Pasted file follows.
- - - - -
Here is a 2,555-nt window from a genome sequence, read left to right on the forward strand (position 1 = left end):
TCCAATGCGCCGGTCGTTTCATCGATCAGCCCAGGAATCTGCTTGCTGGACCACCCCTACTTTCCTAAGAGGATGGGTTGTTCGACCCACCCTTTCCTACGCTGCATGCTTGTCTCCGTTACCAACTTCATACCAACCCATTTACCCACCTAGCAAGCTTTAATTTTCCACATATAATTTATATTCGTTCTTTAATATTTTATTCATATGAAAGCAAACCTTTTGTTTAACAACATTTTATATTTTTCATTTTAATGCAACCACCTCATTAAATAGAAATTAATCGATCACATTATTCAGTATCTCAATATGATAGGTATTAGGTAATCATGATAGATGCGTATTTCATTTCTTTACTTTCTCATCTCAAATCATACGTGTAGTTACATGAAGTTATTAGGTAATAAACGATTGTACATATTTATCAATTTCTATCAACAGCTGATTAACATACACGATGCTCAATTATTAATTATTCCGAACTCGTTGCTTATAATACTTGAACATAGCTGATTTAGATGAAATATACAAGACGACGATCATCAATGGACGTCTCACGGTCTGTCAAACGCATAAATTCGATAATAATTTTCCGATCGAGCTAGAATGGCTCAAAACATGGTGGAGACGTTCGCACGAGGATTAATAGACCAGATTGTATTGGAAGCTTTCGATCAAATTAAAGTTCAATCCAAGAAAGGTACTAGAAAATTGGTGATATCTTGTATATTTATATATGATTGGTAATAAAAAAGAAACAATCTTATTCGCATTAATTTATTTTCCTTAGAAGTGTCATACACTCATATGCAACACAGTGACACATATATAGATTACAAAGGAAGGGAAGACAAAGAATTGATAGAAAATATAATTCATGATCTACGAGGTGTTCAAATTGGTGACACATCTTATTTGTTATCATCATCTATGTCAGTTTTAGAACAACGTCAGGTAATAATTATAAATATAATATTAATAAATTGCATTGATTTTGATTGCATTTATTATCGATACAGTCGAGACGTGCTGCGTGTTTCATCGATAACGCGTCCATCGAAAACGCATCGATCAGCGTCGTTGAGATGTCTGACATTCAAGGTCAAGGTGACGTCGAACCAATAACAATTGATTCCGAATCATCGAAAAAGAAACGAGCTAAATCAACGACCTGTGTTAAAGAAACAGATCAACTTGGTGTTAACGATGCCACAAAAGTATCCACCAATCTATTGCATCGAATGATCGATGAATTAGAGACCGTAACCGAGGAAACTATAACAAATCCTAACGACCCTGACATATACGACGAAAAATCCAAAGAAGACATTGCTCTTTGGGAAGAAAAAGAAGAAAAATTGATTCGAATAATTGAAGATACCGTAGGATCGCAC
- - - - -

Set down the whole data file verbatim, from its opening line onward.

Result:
Here is a 2,555-nt window from a genome sequence, read left to right on the forward strand (position 1 = left end):
TCCAATGCGCCGGTCGTTTCATCGATCAGCCCAGGAATCTGCTTGCTGGACCACCCCTACTTTCCTAAGAGGATGGGTTGTTCGACCCACCCTTTCCTACGCTGCATGCTTGTCTCCGTTACCAACTTCATACCAACCCATTTACCCACCTAGCAAGCTTTAATTTTCCACATATAATTTATATTCGTTCTTTAATATTTTATTCATATGAAAGCAAACCTTTTGTTTAACAACATTTTATATTTTTCATTTTAATGCAACCACCTCATTAAATAGAAATTAATCGATCACATTATTCAGTATCTCAATATGATAGGTATTAGGTAATCATGATAGATGCGTATTTCATTTCTTTACTTTCTCATCTCAAATCATACGTGTAGTTACATGAAGTTATTAGGTAATAAACGATTGTACATATTTATCAATTTCTATCAACAGCTGATTAACATACACGATGCTCAATTATTAATTATTCCGAACTCGTTGCTTATAATACTTGAACATAGCTGATTTAGATGAAATATACAAGACGACGATCATCAATGGACGTCTCACGGTCTGTCAAACGCATAAATTCGATAATAATTTTCCGATCGAGCTAGAATGGCTCAAAACATGGTGGAGACGTTCGCACGAGGATTAATAGACCAGATTGTATTGGAAGCTTTCGATCAAATTAAAGTTCAATCCAAGAAAGGTACTAGAAAATTGGTGATATCTTGTATATTTATATATGATTGGTAATAAAAAAGAAACAATCTTATTCGCATTAATTTATTTTCCTTAGAAGTGTCATACACTCATATGCAACACAGTGACACATATATAGATTACAAAGGAAGGGAAGACAAAGAATTGATAGAAAATATAATTCATGATCTACGAGGTGTTCAAATTGGTGACACATCTTATTTGTTATCATCATCTATGTCAGTTTTAGAACAACGTCAGGTAATAATTATAAATATAATATTAATAAATTGCATTGATTTTGATTGCATTTATTATCGATACAGTCGAGACGTGCTGCGTGTTTCATCGATAACGCGTCCATCGAAAACGCATCGATCAGCGTCGTTGAGATGTCTGACATTCAAGGTCAAGGTGACGTCGAACCAATAACAATTGATTCCGAATCATCGAAAAAGAAACGAGCTAAATCAACGACCTGTGTTAAAGAAACAGATCAACTTGGTGTTAACGATGCCACAAAAGTATCCACCAATCTATTGCATCGAATGATCGATGAATTAGAGACCGTAACCGAGGAAACTATAACAAATCCTAACGACCCTGACATATACGACGAAAAATCCAAAGAAGACATTGCTCTTTGGGAAGAAAAAGAAGAAAAATTGATTCGAATAATTGAAGATACCGTAGGATCGCAC